There are several sets of files containing minimum phase FIR filter coefficients for RIAA equalization in both text and wav format. There are files for 48K, 96K and 192K sampling rates as well as duplicates employing the extra 50K time constant that some recommend to compensate for cutter head roll-off/phase. The text files are in the SoX .dat format as shown below.
; Sample Rate 48000
; Channels 1
Here the first two lines contain the sample rate and the number of channels and each subsequent line contains the sample time and value at that time. Excel can be set to import just the second column skipping the first two lines from its import dialog so a simple text file of just the coefficients can be easily created. The files all have the peak value and hence the processing delay at different points, in general a slight delay which is equal in both channels does not matter for the purpose of simply listening. The text version of the files are all normalized to 1.0 so the peak can be found by a simple search in the second column if this is important in a particular application.
SoX Batch Files
It’s very easy to create a drag and drop .bat file to facilitate file conversions and other signal processing in SoX. It only requires an awareness of a small subset of DOS batch file commands and syntax. For instance, to convert a .wav file to a .dat (plain text) file one would do this…
FOR %%A IN (%*) DO sox -D %%A %%~nA.dat
When you drag a set of files onto this batch file ~dp0 contains the directory that the batch file is in and you cd to that directory first. Then for each file in all the files dropped run sox with no dither (-D) and save the result in this directory as a .datfile with the same name. Whenever possible SoX uses the file extension to figure out the “right thing” to do so dropping a .wav file results in the simple translation of .wav to .dat with no dither. There are many web resources for translating the sometimes cryptic batch file syntax, and the SoX manual describes building a command line which can include both IIR and FIR filters as well as several options for adjusting gain or normalization of the output. The reverse process…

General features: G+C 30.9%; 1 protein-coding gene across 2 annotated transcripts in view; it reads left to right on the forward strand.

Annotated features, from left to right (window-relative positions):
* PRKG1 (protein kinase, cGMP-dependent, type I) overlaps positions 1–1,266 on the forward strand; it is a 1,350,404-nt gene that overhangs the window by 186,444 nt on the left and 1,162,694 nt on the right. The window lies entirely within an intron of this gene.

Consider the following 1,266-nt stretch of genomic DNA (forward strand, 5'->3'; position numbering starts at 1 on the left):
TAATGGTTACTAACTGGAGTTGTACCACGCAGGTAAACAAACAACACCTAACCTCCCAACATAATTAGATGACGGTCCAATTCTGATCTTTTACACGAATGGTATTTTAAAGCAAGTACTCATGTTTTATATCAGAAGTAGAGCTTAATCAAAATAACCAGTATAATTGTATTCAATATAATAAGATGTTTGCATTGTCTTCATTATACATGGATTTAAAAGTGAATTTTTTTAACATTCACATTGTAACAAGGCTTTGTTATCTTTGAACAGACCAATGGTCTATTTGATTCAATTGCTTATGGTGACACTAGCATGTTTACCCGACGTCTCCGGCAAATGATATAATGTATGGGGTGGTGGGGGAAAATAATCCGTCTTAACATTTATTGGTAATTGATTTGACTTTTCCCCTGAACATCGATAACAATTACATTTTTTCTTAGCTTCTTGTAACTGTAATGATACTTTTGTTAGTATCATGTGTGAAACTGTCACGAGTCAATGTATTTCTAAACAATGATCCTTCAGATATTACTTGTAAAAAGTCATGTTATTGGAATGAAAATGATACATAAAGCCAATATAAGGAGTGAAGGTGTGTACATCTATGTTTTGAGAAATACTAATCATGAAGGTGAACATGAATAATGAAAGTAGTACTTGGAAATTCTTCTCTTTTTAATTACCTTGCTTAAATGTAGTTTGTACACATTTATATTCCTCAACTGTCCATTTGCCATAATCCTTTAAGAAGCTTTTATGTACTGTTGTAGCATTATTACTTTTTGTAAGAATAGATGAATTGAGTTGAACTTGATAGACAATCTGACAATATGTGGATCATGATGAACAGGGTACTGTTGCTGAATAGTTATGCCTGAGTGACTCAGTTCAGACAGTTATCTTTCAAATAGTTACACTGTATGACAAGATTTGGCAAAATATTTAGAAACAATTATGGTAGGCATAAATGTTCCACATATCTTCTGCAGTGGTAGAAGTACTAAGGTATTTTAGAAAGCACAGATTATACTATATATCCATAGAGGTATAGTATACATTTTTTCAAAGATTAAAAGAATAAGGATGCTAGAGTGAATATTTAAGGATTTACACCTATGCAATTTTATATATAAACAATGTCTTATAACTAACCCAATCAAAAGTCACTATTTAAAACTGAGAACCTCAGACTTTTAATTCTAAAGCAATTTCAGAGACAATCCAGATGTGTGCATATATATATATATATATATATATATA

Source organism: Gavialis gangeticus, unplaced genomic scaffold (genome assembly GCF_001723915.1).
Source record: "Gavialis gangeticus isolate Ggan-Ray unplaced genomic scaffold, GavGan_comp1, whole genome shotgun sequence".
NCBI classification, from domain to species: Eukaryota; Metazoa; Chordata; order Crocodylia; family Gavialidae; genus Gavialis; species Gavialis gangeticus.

FOR %%A IN (%*) DO sox -D %%A -e signed -b32 %%~nA.wav gain -2
Here we read a .dat file and set the output format to 32bit signed integers, the highest resolution 32 bit format. I have set the gain to 2dB below full scale for .wav files because I have run across some low cost sound cards that clip internally with files that go to full scale. For both of these SoX has to be in your $path or the same folder as the batch file.
These folders contain test waveforms (all in .wav format) with several possible uses. All files come in both a 48kHz and 96kHz versions. They are based on the concept of spectral contamination in the presence of a noise or music like stimulus. The first set consists of four multi-tone files where there are 30 tones at 1/3 octave spacing with random phases. In the time domain it sounds a little like one big 6 handed chord. There are both a general use, flat, version and a version with RIAA pre-emphasis applied which can be used as a simple test for RIAA conformance. The numerical noise filling the space between the tones is below the noise floor of a 24 bit DAC so any imperfections in the signal path will fill the space between the tones with IM/THD components. The files with a flat spectrum are generally useful for DAC/ADC testing as well as any amplifier/speaker chain. It may be difficult to find a DAC or ADC to reproduce these without excessive spectral contamination of their own, in that case a comparative analysis might be useful. These file are designed to be analyzed with a 65536 point FFT and with no (rectangular) windowing though some window functions have low enough leakage to still be useful. With any other length FFT the relationship of the tones to the FFT bins is lost. The next two folders contain pseudo-random noise waveforms containing equal energy at every FFT bin but again with random phase so the resulting time domain waveform looks and sounds like random noise. Each waveform comes in versions with all tones and with four logarithmically spaced gaps to again do the spectral contamination test, and with or without RIAA pre-emphasis for a total of eight files. Since the RIAA pre-emphasized files see the full 40dB of the RIAA curve and do not take into account that the spectral content of most music rolls off with frequency, they are an extreme test of your signal path.